Southgate, the team’s manager, has also played a significant role in connecting people from different backgrounds.
At the beginning of the tournament, he published a remarkable “Dear England” letter to defend his working class, multiethnic, multifaith team, filled with the children or grandchildren of immigrants.
“The idea of representing ‘Queen and country’ has always been important to me,” Southgate wrote. “ … Regardless of your upbringing and politics, what is clear is that we are an incredible nation — relative to our size and population — that has contributed so much to the arts, science and sport.”
Southgate hailed “the lads.”
“Their backgrounds are humble. For them to make it to this point as one of the chosen few in England’s history … well, it simply doesn’t happen without pride,” Southgate wrote. “This is a special group. Humble, proud and liberated in being their true selves.”
But he then pointed to the cruelty seen on social media, some of it directed at his players.
“Why would you choose to insult somebody for something as ridiculous as the colour of their skin? Why?” he asked. “Unfortunately for those people that engage in that kind of behaviour, I have some bad news. You’re on the losing side. It’s clear to me that we are heading for a much more tolerant and understanding society, and I know our lads will be a big part of that.”
“I am confident that young kids of today will grow up baffled by old attitudes and ways of thinking. For many of that younger generation, your notion of Englishness is quite different from my own,” the coach added. “I understand that on this island, we have a desire to protect our values and traditions — as we should — but that shouldn’t come at the expense of introspection and progress.”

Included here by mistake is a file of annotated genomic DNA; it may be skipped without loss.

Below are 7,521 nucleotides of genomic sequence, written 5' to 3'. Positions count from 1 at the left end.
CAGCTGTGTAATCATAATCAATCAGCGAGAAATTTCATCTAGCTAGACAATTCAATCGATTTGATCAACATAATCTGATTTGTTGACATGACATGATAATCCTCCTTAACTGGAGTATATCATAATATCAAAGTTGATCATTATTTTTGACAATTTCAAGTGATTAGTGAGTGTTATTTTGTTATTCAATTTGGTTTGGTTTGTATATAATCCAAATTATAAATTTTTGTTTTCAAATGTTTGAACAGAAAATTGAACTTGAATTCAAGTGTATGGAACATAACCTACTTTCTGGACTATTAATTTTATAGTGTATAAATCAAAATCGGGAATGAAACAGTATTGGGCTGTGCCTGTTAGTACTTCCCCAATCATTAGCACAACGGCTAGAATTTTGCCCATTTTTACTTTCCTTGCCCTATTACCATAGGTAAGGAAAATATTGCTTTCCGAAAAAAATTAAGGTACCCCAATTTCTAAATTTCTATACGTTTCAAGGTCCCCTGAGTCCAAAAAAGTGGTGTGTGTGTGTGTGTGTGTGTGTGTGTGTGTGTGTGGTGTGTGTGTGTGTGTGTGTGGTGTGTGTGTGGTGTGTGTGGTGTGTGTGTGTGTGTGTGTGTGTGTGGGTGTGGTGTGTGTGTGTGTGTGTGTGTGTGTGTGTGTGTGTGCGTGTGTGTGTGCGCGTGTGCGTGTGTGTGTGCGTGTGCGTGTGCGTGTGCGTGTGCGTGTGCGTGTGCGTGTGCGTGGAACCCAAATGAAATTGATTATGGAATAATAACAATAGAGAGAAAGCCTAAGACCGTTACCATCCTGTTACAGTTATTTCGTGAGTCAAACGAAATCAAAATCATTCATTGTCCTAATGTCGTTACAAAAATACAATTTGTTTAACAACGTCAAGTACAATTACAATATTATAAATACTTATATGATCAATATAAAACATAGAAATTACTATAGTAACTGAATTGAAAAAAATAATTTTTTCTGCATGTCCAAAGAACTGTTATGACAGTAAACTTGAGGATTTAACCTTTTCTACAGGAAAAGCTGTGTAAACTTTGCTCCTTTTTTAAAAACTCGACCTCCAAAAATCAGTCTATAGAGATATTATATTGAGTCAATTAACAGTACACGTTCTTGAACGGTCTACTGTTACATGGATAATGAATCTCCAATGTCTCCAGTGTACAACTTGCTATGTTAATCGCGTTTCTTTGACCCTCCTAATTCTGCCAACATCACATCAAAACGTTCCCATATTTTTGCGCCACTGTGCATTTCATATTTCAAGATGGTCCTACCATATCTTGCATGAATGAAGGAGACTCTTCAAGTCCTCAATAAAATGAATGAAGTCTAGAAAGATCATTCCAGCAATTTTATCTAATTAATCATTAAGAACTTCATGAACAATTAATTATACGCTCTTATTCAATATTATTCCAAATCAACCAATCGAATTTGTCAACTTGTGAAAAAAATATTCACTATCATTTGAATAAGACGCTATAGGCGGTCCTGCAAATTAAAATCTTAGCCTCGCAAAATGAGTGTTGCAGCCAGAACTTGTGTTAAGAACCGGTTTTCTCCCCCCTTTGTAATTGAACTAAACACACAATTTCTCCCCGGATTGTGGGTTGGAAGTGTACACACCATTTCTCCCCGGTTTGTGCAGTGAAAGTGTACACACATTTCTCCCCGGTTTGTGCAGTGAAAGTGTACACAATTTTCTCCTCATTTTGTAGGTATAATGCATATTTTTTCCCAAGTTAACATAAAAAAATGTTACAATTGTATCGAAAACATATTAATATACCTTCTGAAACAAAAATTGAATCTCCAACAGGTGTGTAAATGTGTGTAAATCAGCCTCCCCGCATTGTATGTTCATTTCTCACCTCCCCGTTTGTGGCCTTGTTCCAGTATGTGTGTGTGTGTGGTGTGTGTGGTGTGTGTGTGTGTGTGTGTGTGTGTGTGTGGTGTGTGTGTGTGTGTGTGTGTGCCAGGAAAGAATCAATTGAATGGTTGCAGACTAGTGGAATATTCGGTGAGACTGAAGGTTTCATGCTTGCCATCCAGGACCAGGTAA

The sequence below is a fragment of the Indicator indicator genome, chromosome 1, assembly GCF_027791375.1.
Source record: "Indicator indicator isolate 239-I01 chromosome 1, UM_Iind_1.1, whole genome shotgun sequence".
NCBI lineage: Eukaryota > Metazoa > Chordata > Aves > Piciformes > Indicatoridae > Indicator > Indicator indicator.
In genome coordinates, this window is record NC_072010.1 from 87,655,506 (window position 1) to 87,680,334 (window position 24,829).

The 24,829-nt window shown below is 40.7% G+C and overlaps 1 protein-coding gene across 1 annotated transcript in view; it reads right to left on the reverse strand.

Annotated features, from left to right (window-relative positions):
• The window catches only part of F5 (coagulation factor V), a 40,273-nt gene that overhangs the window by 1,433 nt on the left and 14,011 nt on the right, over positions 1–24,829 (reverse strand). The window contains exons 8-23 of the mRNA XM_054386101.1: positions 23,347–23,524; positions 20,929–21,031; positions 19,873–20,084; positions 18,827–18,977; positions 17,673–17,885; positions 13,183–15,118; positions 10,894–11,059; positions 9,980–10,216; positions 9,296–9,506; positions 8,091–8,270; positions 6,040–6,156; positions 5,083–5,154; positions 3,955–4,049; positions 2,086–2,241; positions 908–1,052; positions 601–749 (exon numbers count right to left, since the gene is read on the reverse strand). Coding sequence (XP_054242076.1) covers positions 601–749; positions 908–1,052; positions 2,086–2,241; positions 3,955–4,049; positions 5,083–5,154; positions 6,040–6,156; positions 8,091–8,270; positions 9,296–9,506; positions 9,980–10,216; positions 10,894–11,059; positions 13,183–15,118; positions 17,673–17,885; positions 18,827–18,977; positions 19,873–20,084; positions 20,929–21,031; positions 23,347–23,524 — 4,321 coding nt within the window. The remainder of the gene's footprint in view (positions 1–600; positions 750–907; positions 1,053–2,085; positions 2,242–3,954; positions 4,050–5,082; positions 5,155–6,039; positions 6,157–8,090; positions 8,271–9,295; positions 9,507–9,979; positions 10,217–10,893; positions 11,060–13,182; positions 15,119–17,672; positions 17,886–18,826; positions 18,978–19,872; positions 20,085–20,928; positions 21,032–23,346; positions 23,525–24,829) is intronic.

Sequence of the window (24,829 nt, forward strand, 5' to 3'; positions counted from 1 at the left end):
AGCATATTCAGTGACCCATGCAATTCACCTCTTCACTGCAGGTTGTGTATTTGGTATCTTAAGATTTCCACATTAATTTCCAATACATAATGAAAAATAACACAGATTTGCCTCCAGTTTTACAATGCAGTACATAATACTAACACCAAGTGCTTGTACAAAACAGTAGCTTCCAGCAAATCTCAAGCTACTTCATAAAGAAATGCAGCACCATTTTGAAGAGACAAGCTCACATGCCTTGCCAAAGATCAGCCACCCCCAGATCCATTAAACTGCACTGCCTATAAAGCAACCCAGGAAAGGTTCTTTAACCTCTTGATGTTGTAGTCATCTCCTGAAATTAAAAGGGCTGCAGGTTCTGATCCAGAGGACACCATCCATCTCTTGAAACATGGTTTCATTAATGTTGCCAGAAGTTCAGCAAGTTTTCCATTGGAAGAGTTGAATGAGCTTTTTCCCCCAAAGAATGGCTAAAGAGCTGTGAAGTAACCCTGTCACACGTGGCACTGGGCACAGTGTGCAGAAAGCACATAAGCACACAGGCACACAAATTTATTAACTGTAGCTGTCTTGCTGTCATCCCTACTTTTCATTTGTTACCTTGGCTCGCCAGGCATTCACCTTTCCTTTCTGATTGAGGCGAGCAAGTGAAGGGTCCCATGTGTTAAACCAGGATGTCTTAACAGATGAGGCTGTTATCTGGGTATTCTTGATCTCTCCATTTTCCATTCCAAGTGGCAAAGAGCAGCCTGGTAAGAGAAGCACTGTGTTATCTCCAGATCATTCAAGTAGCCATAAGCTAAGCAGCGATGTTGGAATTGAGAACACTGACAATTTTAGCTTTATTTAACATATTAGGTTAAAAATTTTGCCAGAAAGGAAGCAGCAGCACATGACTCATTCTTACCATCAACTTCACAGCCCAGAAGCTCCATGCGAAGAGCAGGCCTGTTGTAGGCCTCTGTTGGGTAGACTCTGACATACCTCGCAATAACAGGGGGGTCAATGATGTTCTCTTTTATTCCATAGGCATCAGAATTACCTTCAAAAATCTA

Historian Richard Weight, author of the book “Patriots,” which sought to understand Englishness, said he heard the booing when England players took a knee and heard the booing in the stadium when other anthems were played.
But Weight said there was no longer an assumption that England should be doing better than it usually does just because it codified the rules of the game. There’s “less arrogance now” and “less entitlement,” meaning more realism, that England is just one part of the world.
Weight said the tournament, after years of division over Brexit, “allows people to have a kind of cultural nationalism versus a political nationalism.”
“The whole thing is less testy,” he said, a more gentle feeling, focusing on the good things and not the bad.
On Friday, English Heritage, a charity that looks after iconic sites across the country, hoisted St. George’s Cross flags at 11 locations — one for each player on the field — such as Stonehenge and Carlisle Castle. The flags are specially designed to feature the surnames of most people in England. The charity also launched a website where users can plug in their surname and see its meaning.
“People from England come from all places,” said Matt Thompson, the charity’s head collections curator. But while people may feel a strong surge of English identity now, during peak football fever, he said the “trick is how to bottle that enthusiasm beyond 90 minutes.”